The Eaton Model uses collective communication to build consensus in a non-confrontational way. Each of these three terms needs a short explanation.
Collective communication is a novel technique of communication between groups. Instead of communicating through a spokesperson, members of a group write messages and then vote to select the one message that best represents the group. A benefit of this method is that it is democratic and involving.
Group dialogs using the Eaton Model will build consensus because there will be a third group to take part, that of the two groups combined into one. The messages selected by the combined group will represent the common humanity of the separate groups, giving the advantage to those who are looking for a positive outcome.
Group dialogs using the Eaton Model will be non-confrontational in that they will be structured so the common voice of the two groups mediates the interaction and the two groups never directly engage each other. This is best seen in the accompanying diagram. In words, the group dialog will proceed in alternating "unity" and "diversity" rounds. First there will be a "unity" round producing one message to represent the common humanity of the two groups. Then there will be a "diversity" round producing two messages, one from each of the groups separately. Then a unity round and so forth. The two groups never respond directly to each other. This structure reinforces the consensus building aspect and should altogether prevent a negative outcome even between hostile groups.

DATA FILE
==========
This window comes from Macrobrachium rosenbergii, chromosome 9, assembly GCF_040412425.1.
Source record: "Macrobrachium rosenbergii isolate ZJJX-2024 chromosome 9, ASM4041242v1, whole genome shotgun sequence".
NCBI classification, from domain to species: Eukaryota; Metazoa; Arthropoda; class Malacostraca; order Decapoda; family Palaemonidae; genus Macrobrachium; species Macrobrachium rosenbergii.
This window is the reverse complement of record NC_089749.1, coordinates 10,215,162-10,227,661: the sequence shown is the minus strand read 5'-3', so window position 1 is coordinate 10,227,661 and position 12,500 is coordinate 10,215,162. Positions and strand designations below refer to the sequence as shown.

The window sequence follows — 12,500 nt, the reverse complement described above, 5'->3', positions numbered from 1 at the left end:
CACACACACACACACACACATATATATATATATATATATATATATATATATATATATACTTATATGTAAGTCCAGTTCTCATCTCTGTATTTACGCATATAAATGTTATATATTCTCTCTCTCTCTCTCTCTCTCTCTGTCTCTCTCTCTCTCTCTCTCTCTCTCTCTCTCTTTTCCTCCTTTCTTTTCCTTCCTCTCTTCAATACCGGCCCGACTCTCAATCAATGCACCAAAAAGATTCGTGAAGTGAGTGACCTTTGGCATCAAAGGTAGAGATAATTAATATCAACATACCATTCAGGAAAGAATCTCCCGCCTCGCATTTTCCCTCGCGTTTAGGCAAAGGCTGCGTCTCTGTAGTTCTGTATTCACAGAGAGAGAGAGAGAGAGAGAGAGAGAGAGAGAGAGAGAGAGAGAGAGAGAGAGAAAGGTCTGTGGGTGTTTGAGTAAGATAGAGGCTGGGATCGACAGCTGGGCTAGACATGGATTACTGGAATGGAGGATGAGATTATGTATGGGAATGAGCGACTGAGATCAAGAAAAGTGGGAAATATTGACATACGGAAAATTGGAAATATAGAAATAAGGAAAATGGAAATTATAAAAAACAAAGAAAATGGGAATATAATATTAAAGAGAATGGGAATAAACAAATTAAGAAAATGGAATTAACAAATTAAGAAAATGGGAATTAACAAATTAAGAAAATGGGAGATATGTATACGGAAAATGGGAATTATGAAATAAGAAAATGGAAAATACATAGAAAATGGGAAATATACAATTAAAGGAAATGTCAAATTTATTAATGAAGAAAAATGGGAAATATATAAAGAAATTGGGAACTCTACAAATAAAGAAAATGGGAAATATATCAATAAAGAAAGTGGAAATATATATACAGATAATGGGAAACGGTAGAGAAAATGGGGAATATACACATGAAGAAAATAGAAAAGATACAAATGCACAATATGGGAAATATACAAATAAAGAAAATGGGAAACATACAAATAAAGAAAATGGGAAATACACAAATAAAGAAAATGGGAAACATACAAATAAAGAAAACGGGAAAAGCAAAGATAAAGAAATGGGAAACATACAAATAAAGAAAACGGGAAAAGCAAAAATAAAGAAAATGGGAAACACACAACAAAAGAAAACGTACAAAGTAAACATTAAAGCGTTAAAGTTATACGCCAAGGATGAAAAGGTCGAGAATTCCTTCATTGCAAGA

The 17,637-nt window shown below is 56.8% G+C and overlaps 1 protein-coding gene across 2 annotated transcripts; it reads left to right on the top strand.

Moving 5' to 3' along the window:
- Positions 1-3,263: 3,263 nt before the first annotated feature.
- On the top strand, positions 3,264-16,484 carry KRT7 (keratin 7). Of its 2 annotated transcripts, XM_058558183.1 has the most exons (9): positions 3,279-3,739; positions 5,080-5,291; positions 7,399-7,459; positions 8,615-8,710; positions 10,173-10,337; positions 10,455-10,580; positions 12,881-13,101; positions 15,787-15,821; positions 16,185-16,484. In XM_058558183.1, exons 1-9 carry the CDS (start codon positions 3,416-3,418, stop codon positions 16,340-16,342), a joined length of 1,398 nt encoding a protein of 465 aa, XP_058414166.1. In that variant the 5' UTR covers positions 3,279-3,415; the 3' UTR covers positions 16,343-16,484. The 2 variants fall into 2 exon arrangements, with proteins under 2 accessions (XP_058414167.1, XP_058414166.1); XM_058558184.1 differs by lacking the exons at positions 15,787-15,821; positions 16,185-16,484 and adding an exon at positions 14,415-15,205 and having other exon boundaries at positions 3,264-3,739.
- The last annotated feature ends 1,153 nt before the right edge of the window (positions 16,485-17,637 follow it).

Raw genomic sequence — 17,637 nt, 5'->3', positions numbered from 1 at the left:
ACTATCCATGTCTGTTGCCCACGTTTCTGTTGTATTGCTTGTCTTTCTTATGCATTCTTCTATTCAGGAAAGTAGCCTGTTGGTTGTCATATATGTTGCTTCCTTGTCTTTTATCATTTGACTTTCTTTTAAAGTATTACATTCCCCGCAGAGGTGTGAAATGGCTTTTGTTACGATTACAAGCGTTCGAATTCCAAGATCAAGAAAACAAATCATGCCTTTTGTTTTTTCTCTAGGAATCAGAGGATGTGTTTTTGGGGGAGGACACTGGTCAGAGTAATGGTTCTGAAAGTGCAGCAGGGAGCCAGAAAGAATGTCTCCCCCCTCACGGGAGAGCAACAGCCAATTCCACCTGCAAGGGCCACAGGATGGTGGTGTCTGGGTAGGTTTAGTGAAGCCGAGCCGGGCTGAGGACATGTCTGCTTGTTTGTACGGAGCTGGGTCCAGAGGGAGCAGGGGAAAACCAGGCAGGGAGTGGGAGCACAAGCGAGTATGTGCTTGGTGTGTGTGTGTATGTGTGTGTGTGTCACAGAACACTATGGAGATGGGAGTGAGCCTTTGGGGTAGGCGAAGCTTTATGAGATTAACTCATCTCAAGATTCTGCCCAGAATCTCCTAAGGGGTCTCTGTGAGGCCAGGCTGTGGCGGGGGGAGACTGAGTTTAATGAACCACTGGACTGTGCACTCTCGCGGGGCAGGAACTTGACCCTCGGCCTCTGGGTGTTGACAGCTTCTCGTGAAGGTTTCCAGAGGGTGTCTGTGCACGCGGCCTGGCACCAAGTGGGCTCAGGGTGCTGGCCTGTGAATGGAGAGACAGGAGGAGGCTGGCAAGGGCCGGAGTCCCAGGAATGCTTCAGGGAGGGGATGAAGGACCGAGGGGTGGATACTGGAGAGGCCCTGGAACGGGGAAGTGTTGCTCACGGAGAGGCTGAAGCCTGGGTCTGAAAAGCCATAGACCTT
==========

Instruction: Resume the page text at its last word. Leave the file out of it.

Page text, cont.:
Given this structure, the Eaton Model of Collective Communication will attract people looking for positive, win-win outcomes and will put off those whose real purpose is inimical. Participants may therefore join in an Eaton Model group dialog with an initial feeling of trust for their fellow participants.
|The Eaton Model of Collective Communication is designed to build consensus even between hostile groups.|